Many of Mill’s devotees would be surprised to learn how much weight he gave to social opprobrium in matters that cause “offence” to the public. By “good manners,” Mill was clearly thinking, at least in part, about community standards of decency. Which brings us to the recent controversy over “Sex: a Tell-All Exhibition” at Ottawa’s Museum of Science and Technology.
But in truth my deeper concern is the exhibition’s indecency, and the harm it will likely do by titillating children’s imaginations in a way that runs counter to a natural sense of personal modesty.
I gather Kay is accustomed to being thought a ‘libertarian’. The problem with labels of these kinds is that you will find yourself in a corner because, at some point, the philosophy goes too far in a direction you’re not willing to follow. I’ve never met anyone who isn’t inconsistent on occasion and this is where Kay is inconsistent in her libertarian philosophy. She references a 19th century philosopher to justify her discomfort and her desire to censor information about sex.
Elton in her June 12, 2012 piece frames the discussion quite differently, almost as if she were the libertarian,
When a publicly funded museum censors an exhibit after the minister who funds museums in Canada questions its content, it is an attack on our democracy. What we talk about in our museums — the stories we tell each other in these public forums — helps to determine who we are as a country.
The Canada Museum of Science and Technology receives most of its funding from the government, as do most other museums in Canada. It is not a stretch to believe that this could be the dawn of a content chill here, as curators in the months ahead question their decisions about which exhibits to mount and what to put in them.
Given the issues with corporate and other patronage that museums and other cultural institutions routinely encounter, Elton’s comments seem a little naïve to me. However, both she and Kay raise points that bear examination and I think the National Post should be recognized for the decision to present these viewpoints. Thank you.
As for James Moore, Minister of Canadian Heritage and Official Languages, he’s from my neck of the woods, (Conservative Member of Parliament representing Port Moody – Westwood – Port Coquitlam, British Columbia). While I’m not in his constituency, I would like to note publicly that neither he nor his spokesperson, James Maunder, represent my view. I’m neither insulted nor do I believe that the SEX: A Tell-all Exhibition is outside the museum’s mandate.
After writing that last sentence, I checked and found this description of the museum’s mandate on their About the Canada Science and Technology page,
The Museum’s mandate, to study the “Transformation of Canada,” can be broken into sub-themes:
- Canadian Context:
Context shapes the evolution of science and technology. Canadian achievements reflect the challenges overcome and the choices made in developing the nation in light of vast geographical distances, a harsh physical environment and limited resources in terms of skilled workers and available capital.
- Finding New Ways:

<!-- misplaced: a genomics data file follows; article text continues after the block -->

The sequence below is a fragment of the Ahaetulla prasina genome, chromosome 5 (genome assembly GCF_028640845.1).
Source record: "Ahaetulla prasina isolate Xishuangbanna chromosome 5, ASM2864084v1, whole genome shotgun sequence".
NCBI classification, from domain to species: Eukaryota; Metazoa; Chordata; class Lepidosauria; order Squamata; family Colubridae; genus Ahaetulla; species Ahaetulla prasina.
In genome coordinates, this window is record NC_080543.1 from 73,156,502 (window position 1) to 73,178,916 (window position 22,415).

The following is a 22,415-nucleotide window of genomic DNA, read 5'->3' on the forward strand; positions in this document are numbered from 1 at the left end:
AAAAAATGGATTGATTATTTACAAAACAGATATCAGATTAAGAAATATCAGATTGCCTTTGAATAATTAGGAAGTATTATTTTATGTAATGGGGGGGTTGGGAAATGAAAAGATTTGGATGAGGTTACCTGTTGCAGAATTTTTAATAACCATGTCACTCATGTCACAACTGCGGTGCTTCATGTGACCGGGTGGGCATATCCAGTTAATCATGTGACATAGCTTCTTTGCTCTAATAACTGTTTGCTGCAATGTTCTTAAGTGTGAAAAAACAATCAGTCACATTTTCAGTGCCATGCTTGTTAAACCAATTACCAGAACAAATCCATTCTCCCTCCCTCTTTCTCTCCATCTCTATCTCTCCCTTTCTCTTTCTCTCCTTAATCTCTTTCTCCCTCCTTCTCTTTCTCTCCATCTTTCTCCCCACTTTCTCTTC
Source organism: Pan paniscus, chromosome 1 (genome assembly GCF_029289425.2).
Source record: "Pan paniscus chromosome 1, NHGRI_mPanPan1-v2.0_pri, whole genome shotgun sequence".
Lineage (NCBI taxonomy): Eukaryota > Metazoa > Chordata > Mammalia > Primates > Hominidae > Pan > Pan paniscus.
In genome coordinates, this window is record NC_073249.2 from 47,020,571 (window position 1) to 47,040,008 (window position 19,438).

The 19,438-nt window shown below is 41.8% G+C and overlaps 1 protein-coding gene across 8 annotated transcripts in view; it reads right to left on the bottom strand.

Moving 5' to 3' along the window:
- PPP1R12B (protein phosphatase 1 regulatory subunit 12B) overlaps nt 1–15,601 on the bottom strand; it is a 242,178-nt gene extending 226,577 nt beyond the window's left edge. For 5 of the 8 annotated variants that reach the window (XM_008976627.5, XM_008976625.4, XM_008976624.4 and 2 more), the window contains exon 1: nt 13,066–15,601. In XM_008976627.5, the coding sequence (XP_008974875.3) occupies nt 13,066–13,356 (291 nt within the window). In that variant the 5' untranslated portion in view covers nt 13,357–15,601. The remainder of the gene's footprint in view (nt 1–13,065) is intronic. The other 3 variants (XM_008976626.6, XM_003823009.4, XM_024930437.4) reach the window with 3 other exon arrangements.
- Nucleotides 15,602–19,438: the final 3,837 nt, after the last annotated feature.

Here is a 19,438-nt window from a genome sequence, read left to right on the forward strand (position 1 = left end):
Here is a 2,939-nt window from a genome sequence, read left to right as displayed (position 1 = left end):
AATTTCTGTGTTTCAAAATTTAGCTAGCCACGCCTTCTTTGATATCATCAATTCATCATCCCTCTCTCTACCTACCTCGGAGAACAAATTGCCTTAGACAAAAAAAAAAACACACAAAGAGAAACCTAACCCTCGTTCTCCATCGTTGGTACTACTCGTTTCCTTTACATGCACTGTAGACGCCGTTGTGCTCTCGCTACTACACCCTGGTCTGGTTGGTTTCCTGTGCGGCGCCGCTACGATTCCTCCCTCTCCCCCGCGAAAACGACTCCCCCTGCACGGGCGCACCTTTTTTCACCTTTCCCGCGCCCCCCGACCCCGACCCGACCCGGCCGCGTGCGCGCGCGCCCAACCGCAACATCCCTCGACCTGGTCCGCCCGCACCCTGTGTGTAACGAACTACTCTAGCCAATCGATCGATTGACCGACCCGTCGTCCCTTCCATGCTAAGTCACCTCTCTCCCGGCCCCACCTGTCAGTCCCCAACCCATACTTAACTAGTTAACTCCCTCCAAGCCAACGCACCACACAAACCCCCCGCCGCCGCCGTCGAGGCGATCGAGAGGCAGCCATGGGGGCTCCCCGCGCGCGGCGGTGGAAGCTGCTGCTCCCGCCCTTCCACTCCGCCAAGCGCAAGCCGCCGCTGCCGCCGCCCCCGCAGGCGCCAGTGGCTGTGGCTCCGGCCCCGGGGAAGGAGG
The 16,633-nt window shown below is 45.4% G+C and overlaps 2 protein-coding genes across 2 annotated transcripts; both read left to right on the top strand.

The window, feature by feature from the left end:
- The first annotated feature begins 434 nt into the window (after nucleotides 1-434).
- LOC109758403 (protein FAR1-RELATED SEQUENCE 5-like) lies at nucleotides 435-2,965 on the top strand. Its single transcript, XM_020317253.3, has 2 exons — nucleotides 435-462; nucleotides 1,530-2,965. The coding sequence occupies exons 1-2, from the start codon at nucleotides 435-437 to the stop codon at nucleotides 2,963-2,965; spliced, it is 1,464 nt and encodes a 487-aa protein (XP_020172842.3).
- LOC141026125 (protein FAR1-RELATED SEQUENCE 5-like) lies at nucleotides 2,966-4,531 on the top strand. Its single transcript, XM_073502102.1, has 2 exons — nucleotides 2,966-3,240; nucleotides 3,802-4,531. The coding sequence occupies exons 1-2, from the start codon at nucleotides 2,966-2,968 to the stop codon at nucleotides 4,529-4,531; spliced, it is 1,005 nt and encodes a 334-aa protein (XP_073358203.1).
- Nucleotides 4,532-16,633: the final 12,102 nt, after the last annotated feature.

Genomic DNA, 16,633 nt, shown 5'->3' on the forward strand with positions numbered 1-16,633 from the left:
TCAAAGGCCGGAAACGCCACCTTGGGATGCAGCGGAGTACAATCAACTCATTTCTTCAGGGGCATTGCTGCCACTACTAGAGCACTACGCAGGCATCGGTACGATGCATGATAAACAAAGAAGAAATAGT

The search for new knowledge and new ways of doing things is basic to human nature. Science and technology have played key roles in efforts to find new ways of living, learning and working.
- How “Things” Work:
Developing an understanding of how “things” work can make people more aware of factors that have contributed to the transformation of Canada, such as scientific principles and physical properties. At the most basic level, taking apart an object, process or system (both physically and conceptually) provides important insight into the world we live in.
- People, Science and Technology:
People have a dynamic relationship with science and technology. Domestic and work lives are shaped and influenced by scientific and technological change. At the same time, people shape the evolution of science and technology individually and collectively through their decisions and actions. However, our ability to direct and control scientific and technological advancements is not absolute; choices and trade-offs often have to be made with the consequences in mind.
That seems like a very broad mandate to me and one where sex would fit into at least three of the categories, Canadian Context, Finding New Ways, and People, Science, and Technology with technology that has affected sex greatly, birth control. Actually, I can make an argument for the How “Things” work category too.
Interestingly, Moore has no problem celebrating war. In a Friday, Oct. 21, 2011 article by Randy Boswell for the Vancouver Sun,
This decade will see the Canadian government spearhead an unprecedented anniversarypalooza, with recent announcements about a $28-million fund for War of 1812 commemorations, just the first of a host of planned federal investments to mark a range of milestones.
Those include Queen Elizabeth’s diamond jubilee next year, the centennial of the important but ill-fated Canadian Arctic Expedition in 2013, the 100th anniversary of the start of the First World War in 2014 and – above all – Canada’s 150th birthday bash in 2017. [emphases mine]
I have overstated it somewhat. There are other celebrations planned although why the beginning of World War I would be included in this “anniversarypalooza” is a mystery to me. It does seem curious though that war can be celebrated without insult. As more than one commentator has noted, society in general seems to have less trouble with depictions of violence than it has with depictions of sex.
In any event, I’m thrilled to see so much interest in Canada’s ‘science’ museums. May the conversation continue.
* Correction: Huggington changed to Huffington, July 17, 2013.
*’in’ removed from sentence on Oct. 17, 2016.